Here in the States, today is “National Data Privacy Day.” Declared as such on this day a year ago by the U.S. Congress, this unofficial holiday is meant to remind teens and young adults about the importance of protecting their personal information online, particularly in the context of social networking.
What’s that? You didn’t know about NDPD? Yeah, neither did I: A bloke I know from the U.K. clued me in over instant message with a link to this Wikipedia page. Oddly enough, his note interrupted my reading of a story about how at least 30 congressional Web sites were defaced in apparent response to President Obama’s State of the Union address last night. Social networking, indeed. [Update, 1:29 p.m. The AP is now reporting 49 House sites were hacked].
Incidentally, I got interested in the mass defacement story while searching for a distraction from going through all the mail on my desk. Among the bills and other notices we received recently was a notice from the National Archives and Records Administration. It seems someone had stolen or misplaced a hard drive from the Archives a while back that contained the Social Security information on my wife (the breach affected roughly 250,000 other people as well). Why did the NARA have my wife’s Social? She made the mistake of touring the White House during the Clinton administration.
I, for one, applaud Congress for its example in encouraging all of us to take a moment to reflect — at least once a year — on just how little privacy most of us have in today’s online world, and how little control most of us have over the security of personal information that countless organizations hold about us.
Little children are sometimes taught that — just as no two snowflakes are exactly alike – each of us is unique and special. There’s ample evidence to suggest this is also basically true for our online selves as well.
According to the Electronic Frontier Foundation, a myriad of unique characteristics of our computer’s Web browser, installed software and plugins, and other data usually can be used to build a unique fingerprint for each Web surfer. The EFF explains:
What fingerprints does your browser leave behind as you surf the web?
Traditionally, people assume they can prevent a website from identifying them by disabling cookies on their web browser. Unfortunately, this is not the whole story.
When you visit a website, you are allowing that site to access a lot of information about your computer’s configuration. Combined, this information can create a kind of fingerprint — a signature that could be used to identify you and your computer. But how effective would this kind of online tracking be?
To test its theory, the EFF has put up a website — Panopticlick — which will anonymously log the configuration and version information from your operating system, your browser, and your plug-ins, and compare it to our database of five million other configurations. Then, it will give you a uniqueness score — letting you see how easily identifiable you might be as you surf the web.
The results I got back from running the Panopticlick scan were somewhat unnerving:
Your browser fingerprint appears to be unique among the 109,895 tested so far.
Currently, we estimate that your browser has a fingerprint that conveys at least 16.75 bits of identifying information.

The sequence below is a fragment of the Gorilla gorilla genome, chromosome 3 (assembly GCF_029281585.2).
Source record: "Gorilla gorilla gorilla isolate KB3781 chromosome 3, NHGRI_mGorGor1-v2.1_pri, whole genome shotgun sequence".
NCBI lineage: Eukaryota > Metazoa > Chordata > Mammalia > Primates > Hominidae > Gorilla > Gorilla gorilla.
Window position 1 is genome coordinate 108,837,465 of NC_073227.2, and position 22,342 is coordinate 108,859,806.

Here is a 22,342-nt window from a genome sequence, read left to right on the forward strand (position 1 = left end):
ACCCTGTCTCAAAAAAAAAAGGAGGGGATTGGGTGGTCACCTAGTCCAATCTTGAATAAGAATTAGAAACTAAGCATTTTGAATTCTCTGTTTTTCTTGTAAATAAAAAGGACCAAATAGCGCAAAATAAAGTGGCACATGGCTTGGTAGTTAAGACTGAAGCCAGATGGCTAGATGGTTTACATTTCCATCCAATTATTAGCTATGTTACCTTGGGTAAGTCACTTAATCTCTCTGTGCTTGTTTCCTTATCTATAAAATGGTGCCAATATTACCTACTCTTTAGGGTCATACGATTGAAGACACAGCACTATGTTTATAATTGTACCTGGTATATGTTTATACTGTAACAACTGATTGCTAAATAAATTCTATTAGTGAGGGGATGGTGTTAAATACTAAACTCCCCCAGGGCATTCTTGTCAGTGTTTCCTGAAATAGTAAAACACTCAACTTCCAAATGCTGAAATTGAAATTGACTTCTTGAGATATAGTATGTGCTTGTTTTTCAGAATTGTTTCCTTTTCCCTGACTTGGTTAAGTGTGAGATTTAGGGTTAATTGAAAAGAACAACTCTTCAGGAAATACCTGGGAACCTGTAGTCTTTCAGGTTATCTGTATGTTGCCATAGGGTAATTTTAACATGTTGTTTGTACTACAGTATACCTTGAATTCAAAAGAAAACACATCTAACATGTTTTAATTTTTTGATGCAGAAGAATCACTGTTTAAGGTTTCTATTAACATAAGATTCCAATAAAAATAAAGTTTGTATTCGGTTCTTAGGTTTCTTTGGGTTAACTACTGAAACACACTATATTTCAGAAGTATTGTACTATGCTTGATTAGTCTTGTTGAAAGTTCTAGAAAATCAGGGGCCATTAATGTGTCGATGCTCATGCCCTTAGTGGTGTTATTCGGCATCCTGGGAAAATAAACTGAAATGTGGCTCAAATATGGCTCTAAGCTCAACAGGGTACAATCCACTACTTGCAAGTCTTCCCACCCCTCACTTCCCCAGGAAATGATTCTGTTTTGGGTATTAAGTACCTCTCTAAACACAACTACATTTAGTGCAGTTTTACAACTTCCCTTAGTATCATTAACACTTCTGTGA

Awareness, as today’s pseudo-holiday reminds us, is half the battle. Want to learn more about how you can guard your personal information online? EFF’s Top 12 Ways to Protect Your Privacy Online is a good start. For the slightly more black helicopter crowd, the EFF’s Surveillance Self-Defense is a good primer.
Currently, we estimate that your browser has a fingerprint that conveys 9.61 bits of identifying information.
With JS on: Your browser fingerprint appears to be unique among the 126,463 tested so far.
Currently, we estimate that your browser has a fingerprint that conveys at least 16.95 bits of identifying information.
Lynx: Within our dataset of several hundred thousand visitors, only one in 10,559 browsers have the same fingerprint as yours.
Currently, we estimate that your browser has a fingerprint that conveys 13.37 bits of identifying information.
Links2: unique, 16.95 bits (same as my other uniques. Interesting.)
Konquerer: Unique, same deal.
So, browsing with JS off seems to be a good idea, and the textmode browsers are uncommon enough that they’ll show up as unique.
Interesting that my plugin configuration (Mozilla Default Plugin and latest Flash version) is by far the most unique part of my data. Guess most people have more plugins?
The problem about tracking people with these “fingerprints” – they can change. I can update my plugins or my browser, install new fonts (I guess that updating MS Office would have that effect), even change the color depth of my display (ok, that’s relatively rare these days). This makes the fingerprints unreliable for long-term tracking – unlike cookies that will survive anything short of a switch to a different browser (Flash “cookies” will survive even that). Given that most people don’t restrict cookies in any way, I think they will stay the tracking mechanism of choice for the foreseeable future.
While on the topic of privacy, don’t forget to check out the EFF’s Surveillance Self-Defense Project over at .
Let’s try that again. http://ssd.eff.org
AlphaMack — See the last sentence of this blog post, where I recommend that link you had trouble posting there.
Was this some horridly broken bit of CMS software Brian?
Looks like Joomla according to Praetorian Prefect
Go figure: http://osvdb.org/vendor/4358-joomla/1 😉
Damn. I’m a unique little snowflake too.
Speaking of privacy:
OTOH, Vanity search on Google:
“Results 1 – 10 of about 210,000 for $NameEveryoneCallsMe ” and the first 5 pages (at least) are for products.
“Results 1 – 10 of about 188,000 for $MyRealName” and none of the first 5 pages are actually me.
“Results 1 – 8 of 8 for $MyRealName +$HomeTown+$State” none of whom are me.